The Fund gained 0.11% in INR terms. However a steep -3.67% depreciation in INR-USD, resulted in a draw of 3.56% in USD terms. G-sec performance was mixed this month, as highlighted above, with modest gains on the short end and a modest loss on the long end. The performance was essentially led by appreciation in corporate bonds excluding NBFCs credit, namely Export Import Bank of India, Steel Authority of India, Power Grid Corporation, HDFC bank and Yes Bank. NBFC credit continued to drag the performance of the Fund and this month was specifically impacted by a loss in Dewan Housing Finance and Indiabulls Housing Finance. The performance of this space will be governed by effective adaptation of proposed resolution plan and alignment on asset-liability mismatch for Dewan Housing Finance over next few months.
As discussed previously, India’s growth has been slowed down by a mix of many things rather than a single dominant item – termed as ‘a smorgasbord recession’ by Paul Krugman. The seeds of this slowdown essentially were sown during the formalization of its economy which started with demonetization in late 2016, gathered pace with GST implementation in July 2017, and has accelerated with the mid-2018 NBFC liquidity crisis. Concurrently, 2 consecutive tough monsoons have adversely impacted India’s agri-economy and the weak demand and pricing of residential real estate has impacted wealth creation, consumer confidence and technological disruptions in telecom and climate change on power utilities have also had meaningful consequences. Importantly, global risk appetite and trade growth is hostage to the US-China trade dispute and nationalism, with negative implications for India’s currency and export growth.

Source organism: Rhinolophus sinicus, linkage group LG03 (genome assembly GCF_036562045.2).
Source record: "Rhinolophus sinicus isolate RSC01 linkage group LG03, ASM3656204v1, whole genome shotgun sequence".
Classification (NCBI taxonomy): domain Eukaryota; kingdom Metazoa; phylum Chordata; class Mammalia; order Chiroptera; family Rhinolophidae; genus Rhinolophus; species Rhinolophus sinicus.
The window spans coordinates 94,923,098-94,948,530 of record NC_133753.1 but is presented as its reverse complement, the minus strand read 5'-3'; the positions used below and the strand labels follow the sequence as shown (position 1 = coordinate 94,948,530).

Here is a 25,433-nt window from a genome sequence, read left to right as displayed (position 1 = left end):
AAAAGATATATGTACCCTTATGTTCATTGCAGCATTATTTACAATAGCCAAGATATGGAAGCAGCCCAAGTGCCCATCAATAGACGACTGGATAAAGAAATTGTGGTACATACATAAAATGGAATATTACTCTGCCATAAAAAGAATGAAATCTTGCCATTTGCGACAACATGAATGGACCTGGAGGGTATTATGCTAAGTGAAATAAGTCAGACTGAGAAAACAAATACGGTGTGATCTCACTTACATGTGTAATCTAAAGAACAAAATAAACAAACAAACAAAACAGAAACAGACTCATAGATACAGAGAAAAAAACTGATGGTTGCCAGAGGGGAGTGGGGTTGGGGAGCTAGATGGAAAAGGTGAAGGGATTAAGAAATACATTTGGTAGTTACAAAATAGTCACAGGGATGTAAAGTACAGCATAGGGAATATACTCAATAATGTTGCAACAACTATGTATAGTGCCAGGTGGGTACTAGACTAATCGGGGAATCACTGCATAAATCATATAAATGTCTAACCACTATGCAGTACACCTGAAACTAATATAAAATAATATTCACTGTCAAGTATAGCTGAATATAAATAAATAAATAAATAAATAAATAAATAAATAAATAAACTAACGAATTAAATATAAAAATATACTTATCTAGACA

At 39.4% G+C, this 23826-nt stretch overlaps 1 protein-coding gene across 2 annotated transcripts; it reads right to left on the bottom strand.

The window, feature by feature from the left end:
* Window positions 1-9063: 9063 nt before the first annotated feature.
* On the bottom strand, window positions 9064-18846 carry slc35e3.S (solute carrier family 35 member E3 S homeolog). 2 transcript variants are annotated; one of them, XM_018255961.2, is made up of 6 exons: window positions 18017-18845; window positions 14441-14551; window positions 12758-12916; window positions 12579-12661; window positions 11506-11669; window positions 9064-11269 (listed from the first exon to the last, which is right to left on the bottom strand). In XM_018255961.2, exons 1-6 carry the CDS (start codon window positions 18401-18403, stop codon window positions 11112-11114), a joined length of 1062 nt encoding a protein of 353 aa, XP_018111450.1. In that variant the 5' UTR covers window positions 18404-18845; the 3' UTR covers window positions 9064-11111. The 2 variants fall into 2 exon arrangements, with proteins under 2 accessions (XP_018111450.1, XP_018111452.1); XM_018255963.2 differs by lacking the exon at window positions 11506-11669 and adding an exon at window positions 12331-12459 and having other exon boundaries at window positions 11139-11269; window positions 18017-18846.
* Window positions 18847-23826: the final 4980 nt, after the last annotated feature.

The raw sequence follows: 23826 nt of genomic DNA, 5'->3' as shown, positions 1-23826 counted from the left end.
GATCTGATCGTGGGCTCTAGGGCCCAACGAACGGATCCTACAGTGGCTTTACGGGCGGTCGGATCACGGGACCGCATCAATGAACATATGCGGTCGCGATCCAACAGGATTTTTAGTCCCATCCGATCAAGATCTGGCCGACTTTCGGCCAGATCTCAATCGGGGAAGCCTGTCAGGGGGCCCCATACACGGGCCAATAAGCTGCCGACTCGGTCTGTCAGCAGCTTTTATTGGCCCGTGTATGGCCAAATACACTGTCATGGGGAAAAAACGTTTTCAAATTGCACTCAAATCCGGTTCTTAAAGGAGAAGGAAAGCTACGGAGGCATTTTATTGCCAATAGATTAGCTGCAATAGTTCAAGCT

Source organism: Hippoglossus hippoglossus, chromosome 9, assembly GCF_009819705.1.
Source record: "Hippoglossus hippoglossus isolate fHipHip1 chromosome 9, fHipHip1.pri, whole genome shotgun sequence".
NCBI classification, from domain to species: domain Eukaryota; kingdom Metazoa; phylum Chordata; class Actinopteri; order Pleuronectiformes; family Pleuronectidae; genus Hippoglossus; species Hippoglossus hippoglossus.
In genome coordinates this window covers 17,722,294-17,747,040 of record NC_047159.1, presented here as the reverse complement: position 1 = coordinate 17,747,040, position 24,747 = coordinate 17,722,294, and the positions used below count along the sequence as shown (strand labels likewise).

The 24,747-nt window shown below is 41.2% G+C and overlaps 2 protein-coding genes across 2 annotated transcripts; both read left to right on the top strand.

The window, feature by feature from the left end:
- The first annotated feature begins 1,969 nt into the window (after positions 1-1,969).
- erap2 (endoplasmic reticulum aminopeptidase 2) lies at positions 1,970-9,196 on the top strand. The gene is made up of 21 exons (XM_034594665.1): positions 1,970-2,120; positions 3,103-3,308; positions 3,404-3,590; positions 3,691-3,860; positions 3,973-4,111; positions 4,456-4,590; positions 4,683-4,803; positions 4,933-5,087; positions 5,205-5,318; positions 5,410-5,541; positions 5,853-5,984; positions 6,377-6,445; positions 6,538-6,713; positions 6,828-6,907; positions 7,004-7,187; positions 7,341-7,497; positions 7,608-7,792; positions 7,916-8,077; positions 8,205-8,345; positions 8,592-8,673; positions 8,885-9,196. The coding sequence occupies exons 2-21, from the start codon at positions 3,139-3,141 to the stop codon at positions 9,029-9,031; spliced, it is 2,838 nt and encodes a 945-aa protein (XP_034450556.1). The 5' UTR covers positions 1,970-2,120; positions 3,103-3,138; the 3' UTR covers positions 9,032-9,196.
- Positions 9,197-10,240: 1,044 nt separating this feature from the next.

These list of problems collectively sound ominous. However, this is both a threat as well as an opportunity. The threat is that the stresses lack a clear narrative and therefore runs a risk of half-hearted, stop-start intervention by a government which believes in fiscal discipline and the role of private markets. This explains the slow and steady downtick in growth rates, which, when it reverses, would likely recover gradually, rather than experience a sharp snap-back.
Howeverthis backdrop will keep inflation under check and keep interest rates lower for longer. The current inflation / growth outlook support further sharp policy rate cuts, offering the potential for a large rally in long duration paper, resulting in low double digit total return opportunity in G-Secs. The Fund has roughly a third of its book in G-Secs and most of it in long duration to capitalise on this opportunity. While this month saw some relief on credit spreads, they remain close to their widest levels and likely to normalise with sharper and larger focus on growth revival by monetary, fiscal and regulatory bodies of government. We feel confident that the Fund is poised to take advantage of these benign bond market conditions in the coming months.